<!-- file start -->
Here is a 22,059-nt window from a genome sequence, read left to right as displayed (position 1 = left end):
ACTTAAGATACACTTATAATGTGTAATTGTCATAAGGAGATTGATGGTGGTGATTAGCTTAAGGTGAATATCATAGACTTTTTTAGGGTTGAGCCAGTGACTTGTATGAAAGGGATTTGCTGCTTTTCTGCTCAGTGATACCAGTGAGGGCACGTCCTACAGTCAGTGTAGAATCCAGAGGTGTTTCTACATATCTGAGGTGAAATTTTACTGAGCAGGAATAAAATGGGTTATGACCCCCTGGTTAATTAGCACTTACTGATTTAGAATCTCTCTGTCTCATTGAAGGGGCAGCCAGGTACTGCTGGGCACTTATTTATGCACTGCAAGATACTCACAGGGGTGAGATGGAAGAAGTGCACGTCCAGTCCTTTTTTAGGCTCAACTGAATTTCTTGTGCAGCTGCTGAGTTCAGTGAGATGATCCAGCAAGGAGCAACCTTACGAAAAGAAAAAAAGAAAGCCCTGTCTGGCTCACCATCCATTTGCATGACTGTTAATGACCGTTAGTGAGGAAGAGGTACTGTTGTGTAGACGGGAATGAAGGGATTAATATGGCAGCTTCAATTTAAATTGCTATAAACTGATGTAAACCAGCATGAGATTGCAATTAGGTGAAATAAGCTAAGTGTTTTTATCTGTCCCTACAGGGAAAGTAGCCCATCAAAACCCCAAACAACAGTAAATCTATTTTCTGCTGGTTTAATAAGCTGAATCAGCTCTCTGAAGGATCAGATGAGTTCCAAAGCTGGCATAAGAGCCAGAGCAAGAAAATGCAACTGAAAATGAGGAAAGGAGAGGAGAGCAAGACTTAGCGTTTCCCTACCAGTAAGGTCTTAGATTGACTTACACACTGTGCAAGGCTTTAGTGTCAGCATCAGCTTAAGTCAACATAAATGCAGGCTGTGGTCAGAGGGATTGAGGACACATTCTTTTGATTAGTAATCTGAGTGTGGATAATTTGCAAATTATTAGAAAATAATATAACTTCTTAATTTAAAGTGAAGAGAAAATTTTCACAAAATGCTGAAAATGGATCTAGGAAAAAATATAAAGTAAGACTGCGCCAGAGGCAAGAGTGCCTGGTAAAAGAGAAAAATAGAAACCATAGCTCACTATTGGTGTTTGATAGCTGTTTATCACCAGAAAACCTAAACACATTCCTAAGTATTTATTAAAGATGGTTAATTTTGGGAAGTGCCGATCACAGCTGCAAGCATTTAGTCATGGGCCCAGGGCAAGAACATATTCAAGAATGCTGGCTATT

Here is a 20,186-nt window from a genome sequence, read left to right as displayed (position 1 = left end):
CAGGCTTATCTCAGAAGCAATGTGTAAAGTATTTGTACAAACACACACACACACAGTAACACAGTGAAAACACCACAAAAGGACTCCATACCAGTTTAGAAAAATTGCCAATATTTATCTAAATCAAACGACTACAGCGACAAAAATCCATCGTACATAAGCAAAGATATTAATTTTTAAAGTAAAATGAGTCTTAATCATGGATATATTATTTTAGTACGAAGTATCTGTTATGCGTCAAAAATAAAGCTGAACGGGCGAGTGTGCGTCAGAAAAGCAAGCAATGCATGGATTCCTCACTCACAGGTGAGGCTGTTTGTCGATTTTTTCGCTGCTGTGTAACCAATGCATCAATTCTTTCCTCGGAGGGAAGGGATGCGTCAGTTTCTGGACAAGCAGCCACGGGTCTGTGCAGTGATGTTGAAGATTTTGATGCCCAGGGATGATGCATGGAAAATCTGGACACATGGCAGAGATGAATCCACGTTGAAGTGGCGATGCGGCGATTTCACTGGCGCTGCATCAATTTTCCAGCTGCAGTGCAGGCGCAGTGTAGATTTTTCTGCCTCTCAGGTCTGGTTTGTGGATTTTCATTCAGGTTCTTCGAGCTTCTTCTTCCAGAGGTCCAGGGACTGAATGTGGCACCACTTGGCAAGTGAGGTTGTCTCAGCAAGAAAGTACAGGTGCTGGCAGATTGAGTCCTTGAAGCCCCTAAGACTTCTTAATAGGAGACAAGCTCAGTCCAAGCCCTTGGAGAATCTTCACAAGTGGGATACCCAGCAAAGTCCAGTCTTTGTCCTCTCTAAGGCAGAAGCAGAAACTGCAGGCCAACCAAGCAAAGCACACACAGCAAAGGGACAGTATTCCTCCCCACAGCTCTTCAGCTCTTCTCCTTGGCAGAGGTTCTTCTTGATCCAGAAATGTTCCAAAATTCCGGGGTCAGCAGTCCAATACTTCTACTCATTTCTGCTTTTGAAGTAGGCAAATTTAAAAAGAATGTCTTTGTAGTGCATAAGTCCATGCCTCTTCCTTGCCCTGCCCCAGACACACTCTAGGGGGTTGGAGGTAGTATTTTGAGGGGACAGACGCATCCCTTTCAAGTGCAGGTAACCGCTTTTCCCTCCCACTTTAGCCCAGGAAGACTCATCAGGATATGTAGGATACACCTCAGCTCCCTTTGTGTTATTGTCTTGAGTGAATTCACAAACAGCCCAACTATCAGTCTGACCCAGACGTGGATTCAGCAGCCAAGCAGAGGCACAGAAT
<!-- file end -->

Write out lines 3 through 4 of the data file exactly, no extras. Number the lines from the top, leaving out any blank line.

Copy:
Here is a 20,186-nt window from a genome sequence, read left to right as displayed (position 1 = left end):
CAGGCTTATCTCAGAAGCAATGTGTAAAGTATTTGTACAAACACACACACACACAGTAACACAGTGAAAACACCACAAAAGGACTCCATACCAGTTTAGAAAAATTGCCAATATTTATCTAAATCAAACGACTACAGCGACAAAAATCCATCGTACATAAGCAAAGATATTAATTTTTAAAGTAAAATGAGTCTTAATCATGGATATATTATTTTAGTACGAAGTATCTGTTATGCGTCAAAAATAAAGCTGAACGGGCGAGTGTGCGTCAGAAAAGCAAGCAATGCATGGATTCCTCACTCACAGGTGAGGCTGTTTGTCGATTTTTTCGCTGCTGTGTAACCAATGCATCAATTCTTTCCTCGGAGGGAAGGGATGCGTCAGTTTCTGGACAAGCAGCCACGGGTCTGTGCAGTGATGTTGAAGATTTTGATGCCCAGGGATGATGCATGGAAAATCTGGACACATGGCAGAGATGAATCCACGTTGAAGTGGCGATGCGGCGATTTCACTGGCGCTGCATCAATTTTCCAGCTGCAGTGCAGGCGCAGTGTAGATTTTTCTGCCTCTCAGGTCTGGTTTGTGGATTTTCATTCAGGTTCTTCGAGCTTCTTCTTCCAGAGGTCCAGGGACTGAATGTGGCACCACTTGGCAAGTGAGGTTGTCTCAGCAAGAAAGTACAGGTGCTGGCAGATTGAGTCCTTGAAGCCCCTAAGACTTCTTAATAGGAGACAAGCTCAGTCCAAGCCCTTGGAGAATCTTCACAAGTGGGATACCCAGCAAAGTCCAGTCTTTGTCCTCTCTAAGGCAGAAGCAGAAACTGCAGGCCAACCAAGCAAAGCACACACAGCAAAGGGACAGTATTCCTCCCCACAGCTCTTCAGCTCTTCTCCTTGGCAGAGGTTCTTCTTGATCCAGAAATGTTCCAAAATTCCGGGGTCAGCAGTCCAATACTTCTACTCATTTCTGCTTTTGAAGTAGGCAAATTTAAAAAGAATGTCTTTGTAGTGCATAAGTCCATGCCTCTTCCTTGCCCTGCCCCAGACACACTCTAGGGGGTTGGAGGTAGTATTTTGAGGGGACAGACGCATCCCTTTCAAGTGCAGGTAACCGCTTTTCCCTCCCACTTTAGCCCAGGAAGACTCATCAGGATATGTAGGATACACCTCAGCTCCCTTTGTGTTATTGTCTTGAGTGAATTCACAAACAGCCCAACTATCAGTCTGACCCAGACGTGGATTCAGCAGCCAAGCAGAGGCACAGAAT